IT WAS billed as an attempt to unite Scotland’s capital in a collective welcome to the tens of thousands of visitors descending for the world’s biggest arts festival.
But a leading artist’s efforts to persuade dozens of institutions to hoist a simple white flag bearing the simple message “hello” have fallen foul of red tape and bureaucracy at three of the city’s most prominent landmarks.
Edinburgh Castle, the Palace of Holyroodhouse and the Scottish Parliament building have all snubbed Peter Liversidge’s project, despite pleas from Edinburgh Art Festival organisers for their backing.
The English artist’s “Flags for Edinburgh” idea, was based on institutions replacing their usual flags with a “hello” message printed in black on a white flag for the duration of the festival.
It has won the backing of Edinburgh City Council, the National Galleries of Scotland, the Royal Bank of Scotland, National Museums Scotland and Edinburgh University.
Among the 50 locations confirmed so far are the City Chambers on the High Street; the Assembly Rooms on George Street; Waverley Gate, the headquarters of Creative Scotland; Camera Obscura, the nearest attraction to Edinburgh Castle; and the historic Canongate Kirk, close to the parliament building.
The art festival’s publicity material states that the artist wants to remind people that the flag, in its simplest sense, “is a form of hello, a greeting, an indication of intent, be that benevolent or with malice”.
Liversidge, who specialises in performance art, has exhibited at numerous institutions, such as Tate Liverpool in 2008, the Centre d’Art Santa Mònica, Barcelona in 2008, and the Scottish National Gallery of Modern Art in 2010.
He said: “We’ve been talking about this project for eight months now and a huge amount of work has gone into it from the art festival. You only have to look at events of the last few months and what has happened with Alex Salmond and his Saltire at Wimbledon and the birth of the royal baby and all the flag-waving that went on.
“A flag usually represents a nation, but in this case, at the busiest time of year in Edinburgh, this was simply about making a buoyant greeting to the people who are in the city for the festival. We have around 50 locations for flags confirmed and people have been very supportive, but we still have ten flags left. Of course we would like these other places to be involved. It would be fantastic if they did.”
Edinburgh Art Festival director Sorcha Carey said: “The idea was that anywhere with a flagpole could take part and that’s why we approached places like the castle and the parliament, as well as the council, RBS, the museums and galleries, and various hotels, who have agreed to take part.
“The aim was to get people across the city flying the one flag to send out a collective message. There seems to be a lot of protocols and legislation in place over the flying of flags in certain places, like the castle, which obviously is a military base.”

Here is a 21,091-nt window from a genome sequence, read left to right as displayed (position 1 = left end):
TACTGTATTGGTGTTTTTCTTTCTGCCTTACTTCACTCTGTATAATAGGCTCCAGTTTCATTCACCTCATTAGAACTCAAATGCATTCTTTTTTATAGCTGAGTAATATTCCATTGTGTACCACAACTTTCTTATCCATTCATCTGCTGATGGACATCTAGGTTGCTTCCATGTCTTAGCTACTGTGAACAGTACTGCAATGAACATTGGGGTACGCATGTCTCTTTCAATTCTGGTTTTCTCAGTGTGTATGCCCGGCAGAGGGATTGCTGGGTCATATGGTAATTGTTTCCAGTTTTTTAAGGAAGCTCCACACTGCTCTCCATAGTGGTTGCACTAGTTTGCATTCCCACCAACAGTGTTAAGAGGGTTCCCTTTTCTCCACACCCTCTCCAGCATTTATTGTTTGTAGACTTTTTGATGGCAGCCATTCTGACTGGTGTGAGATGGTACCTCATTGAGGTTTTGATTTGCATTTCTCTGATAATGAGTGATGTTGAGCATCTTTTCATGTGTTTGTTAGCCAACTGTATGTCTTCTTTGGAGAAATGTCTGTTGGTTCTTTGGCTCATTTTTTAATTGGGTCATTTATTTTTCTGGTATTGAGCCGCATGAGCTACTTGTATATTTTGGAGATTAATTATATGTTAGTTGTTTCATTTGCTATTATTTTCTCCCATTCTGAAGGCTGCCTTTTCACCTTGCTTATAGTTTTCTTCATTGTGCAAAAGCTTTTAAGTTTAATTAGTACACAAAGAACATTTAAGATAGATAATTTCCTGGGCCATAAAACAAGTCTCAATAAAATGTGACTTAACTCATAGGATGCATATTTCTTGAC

“It’s certainly not too late for a change of heart at this stage and I’d be more than delighted if anyone else wants to come on board.”
Edinburgh Castle’s military status means it must fly the Union Flag at all times, while Brigadier David Allfrey, former commander of 51 Scottish Brigade, who is now in charge of the Tattoo, ruled out embracing the artist’s project anywhere on the esplanade. However, he has offered to appear “in conversation” with Liversidge during the festival to speak about issues raised by flags.
He told Scotland on Sunday: “It wasn’t a question of red tape, it was really a question about the gravity of flags as far as I’m concerned. They are very important symbols which deserve a large amount of respect and while this is a very worthwhile project, I didn’t feel it was appropriate for the esplanade.”
A spokesman for the Army in Scotland said: “Headquarters Edinburgh Garrison at Edinburgh Castle has the responsibility for flying the Union Flag. In the order of precedence at the castle the Union Flag must always be flown from the highest flag pole.”
The Scottish Parliament’s corporate body has an extensive policy on flag-flying, including arrangements for occasions like Remembrance Day, St Andrew’s Day and the Queen’s Birthday.
However, a spokeswoman said: “The policy is that only the Saltire, Union flag and European flag are flown daily.”
Ironically, the Palace of Holyroodhouse is a major festival venue this year, hosting an exhibition of drawings by Leonardo Da Vinci, which opens on Friday. No-one was available for comment on the Flags for Edinburgh project.
A Creative Scotland spokeswoman said: “Peter Liversidge’s work offers a simple friendly welcome to the city with the word Hello on flags in locations across Edinburgh. It also seeks to inspire debate about the meaning of flags.”
The project, which runS from 1 August to 1 September, is part of the art festival being funded by the Scottish Government this year with £160,000 funding a series of one-off commissions. Others include a “fire poem” on The Mound, an installation in an old graveyard watchtower below Calton Hill and a transformation of the historic sculpture court at Edinburgh College of Art.